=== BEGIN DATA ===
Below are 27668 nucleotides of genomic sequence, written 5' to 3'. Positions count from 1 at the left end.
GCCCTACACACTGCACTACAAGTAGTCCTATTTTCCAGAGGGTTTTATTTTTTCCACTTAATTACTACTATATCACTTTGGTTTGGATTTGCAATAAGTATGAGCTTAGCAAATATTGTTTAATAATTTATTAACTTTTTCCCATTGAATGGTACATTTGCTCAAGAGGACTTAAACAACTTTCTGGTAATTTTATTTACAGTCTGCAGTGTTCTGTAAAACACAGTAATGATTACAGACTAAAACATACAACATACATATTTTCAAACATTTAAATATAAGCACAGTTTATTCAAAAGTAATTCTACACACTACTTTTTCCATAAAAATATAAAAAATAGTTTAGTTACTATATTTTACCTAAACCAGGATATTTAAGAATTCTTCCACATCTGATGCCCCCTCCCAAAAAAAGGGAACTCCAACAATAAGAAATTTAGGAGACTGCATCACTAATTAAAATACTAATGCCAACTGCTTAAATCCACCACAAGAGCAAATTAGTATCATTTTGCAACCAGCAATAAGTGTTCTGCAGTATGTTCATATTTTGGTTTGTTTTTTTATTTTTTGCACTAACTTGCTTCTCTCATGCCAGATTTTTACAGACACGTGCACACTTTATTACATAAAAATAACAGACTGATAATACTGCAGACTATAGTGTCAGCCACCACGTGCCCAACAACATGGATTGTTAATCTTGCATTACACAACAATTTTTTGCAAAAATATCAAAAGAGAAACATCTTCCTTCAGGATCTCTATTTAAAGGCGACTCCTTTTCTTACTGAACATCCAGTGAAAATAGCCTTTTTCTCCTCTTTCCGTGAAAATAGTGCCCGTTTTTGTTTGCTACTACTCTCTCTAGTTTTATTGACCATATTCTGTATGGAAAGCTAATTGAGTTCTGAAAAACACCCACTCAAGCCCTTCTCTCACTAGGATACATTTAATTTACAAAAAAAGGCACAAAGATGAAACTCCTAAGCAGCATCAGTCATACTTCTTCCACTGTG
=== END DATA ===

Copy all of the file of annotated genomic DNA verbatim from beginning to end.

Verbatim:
Below are 27668 nucleotides of genomic sequence, written 5' to 3'. Positions count from 1 at the left end.
GCCCTACACACTGCACTACAAGTAGTCCTATTTTCCAGAGGGTTTTATTTTTTCCACTTAATTACTACTATATCACTTTGGTTTGGATTTGCAATAAGTATGAGCTTAGCAAATATTGTTTAATAATTTATTAACTTTTTCCCATTGAATGGTACATTTGCTCAAGAGGACTTAAACAACTTTCTGGTAATTTTATTTACAGTCTGCAGTGTTCTGTAAAACACAGTAATGATTACAGACTAAAACATACAACATACATATTTTCAAACATTTAAATATAAGCACAGTTTATTCAAAAGTAATTCTACACACTACTTTTTCCATAAAAATATAAAAAATAGTTTAGTTACTATATTTTACCTAAACCAGGATATTTAAGAATTCTTCCACATCTGATGCCCCCTCCCAAAAAAAGGGAACTCCAACAATAAGAAATTTAGGAGACTGCATCACTAATTAAAATACTAATGCCAACTGCTTAAATCCACCACAAGAGCAAATTAGTATCATTTTGCAACCAGCAATAAGTGTTCTGCAGTATGTTCATATTTTGGTTTGTTTTTTTATTTTTTGCACTAACTTGCTTCTCTCATGCCAGATTTTTACAGACACGTGCACACTTTATTACATAAAAATAACAGACTGATAATACTGCAGACTATAGTGTCAGCCACCACGTGCCCAACAACATGGATTGTTAATCTTGCATTACACAACAATTTTTTGCAAAAATATCAAAAGAGAAACATCTTCCTTCAGGATCTCTATTTAAAGGCGACTCCTTTTCTTACTGAACATCCAGTGAAAATAGCCTTTTTCTCCTCTTTCCGTGAAAATAGTGCCCGTTTTTGTTTGCTACTACTCTCTCTAGTTTTATTGACCATATTCTGTATGGAAAGCTAATTGAGTTCTGAAAAACACCCACTCAAGCCCTTCTCTCACTAGGATACATTTAATTTACAAAAAAAGGCACAAAGATGAAACTCCTAAGCAGCATCAGTCATACTTCTTCCACTGTG